The evolution from the days of your Geocities site to your carefully designed & manicured Home page to a blog like this one to, to, to: 140 characters and being at a benzedrine fueled cocktail party 24/7 seems to have happened in the space between the frames.

I haven't posted to this blog for awhile and honestly it seemed like a kind of (outmoded)scrapbooking activity which might or might not address the question of "what am I looking at or thinking about" but it was never clear if I was really communicating or just writing a Dear Diary in public.

The nutty-as-a-fruitcake feedback loop of Twitter lets me know my ideas were heard in some fashion. Perhaps closer to brainstorming at a fun party with a lot of slightly drunk & hyped up smart people. I also think years of working in restaurants prepared me for the multithreaded bullshit sessions, sparring, goofing off and, lately, pretty interesting moments of connection with others.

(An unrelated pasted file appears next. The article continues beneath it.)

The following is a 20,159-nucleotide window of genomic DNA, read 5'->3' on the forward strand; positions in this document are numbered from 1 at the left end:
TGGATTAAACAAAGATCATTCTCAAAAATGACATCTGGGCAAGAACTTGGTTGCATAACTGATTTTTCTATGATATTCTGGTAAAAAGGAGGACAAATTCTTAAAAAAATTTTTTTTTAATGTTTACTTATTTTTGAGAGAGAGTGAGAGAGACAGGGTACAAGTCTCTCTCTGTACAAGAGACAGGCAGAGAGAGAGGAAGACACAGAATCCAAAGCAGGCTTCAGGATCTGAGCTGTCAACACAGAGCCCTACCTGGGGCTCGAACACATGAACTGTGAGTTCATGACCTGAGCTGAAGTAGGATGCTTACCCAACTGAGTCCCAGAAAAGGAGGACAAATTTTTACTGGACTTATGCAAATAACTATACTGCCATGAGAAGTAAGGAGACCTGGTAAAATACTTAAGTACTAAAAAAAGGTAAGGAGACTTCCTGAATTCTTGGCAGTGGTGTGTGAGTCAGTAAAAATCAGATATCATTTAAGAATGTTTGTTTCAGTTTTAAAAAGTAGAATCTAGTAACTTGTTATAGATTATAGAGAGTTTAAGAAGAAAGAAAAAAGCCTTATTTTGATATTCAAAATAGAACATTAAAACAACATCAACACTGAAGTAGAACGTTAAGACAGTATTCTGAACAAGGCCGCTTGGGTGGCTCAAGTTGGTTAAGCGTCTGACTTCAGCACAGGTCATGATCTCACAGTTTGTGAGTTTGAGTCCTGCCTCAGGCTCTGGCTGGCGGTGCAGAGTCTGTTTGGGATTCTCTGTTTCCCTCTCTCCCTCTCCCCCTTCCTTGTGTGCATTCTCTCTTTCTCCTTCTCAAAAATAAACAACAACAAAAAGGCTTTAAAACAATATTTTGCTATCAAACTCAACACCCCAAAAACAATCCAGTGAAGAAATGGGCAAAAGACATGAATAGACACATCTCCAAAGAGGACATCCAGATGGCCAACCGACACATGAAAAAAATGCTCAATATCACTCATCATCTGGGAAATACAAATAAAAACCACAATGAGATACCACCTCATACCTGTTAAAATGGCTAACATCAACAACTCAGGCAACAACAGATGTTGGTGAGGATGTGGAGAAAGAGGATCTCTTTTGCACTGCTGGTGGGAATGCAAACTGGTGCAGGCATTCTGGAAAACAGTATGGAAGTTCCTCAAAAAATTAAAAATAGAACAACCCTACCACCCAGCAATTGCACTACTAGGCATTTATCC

At the same time, is it intoxication that leads to further insight or am I just turning into a drunk? #Infohaulism. Hrrm.

The metaphor of alcohol seems appropriate in many ways. Infohaulism is much like alcholism. As an occasional purveyor of webstuff for clients I have felt like an Alcoholic Sommelier of Information (tm). It's the hard stuff and I not only give out a tasting glass of the latest toys, tools and concepts. I am hitting my own private stock but my vices are not limited to boutiques. Infowise, I gleefully devour Sterno as well as Burgundy for breakfast often side by side. Twitter gave me a place to put all of that monkey-minded surfing, reading, clicking. Even worse, I got sugar pellets of approval at irregular intervals to reinforce my shitty habits. (Not my insight, I will attribute when I remember)

Am I preparing a yummy meal that will also sustain or (as Merlin The Mann said recently) am I just manufacturing potato chips all day and all night? Not even the cool kind, it often feels like we are mechanically, obsessively forcefeeding one another car trunkfuls of rotten Pringles.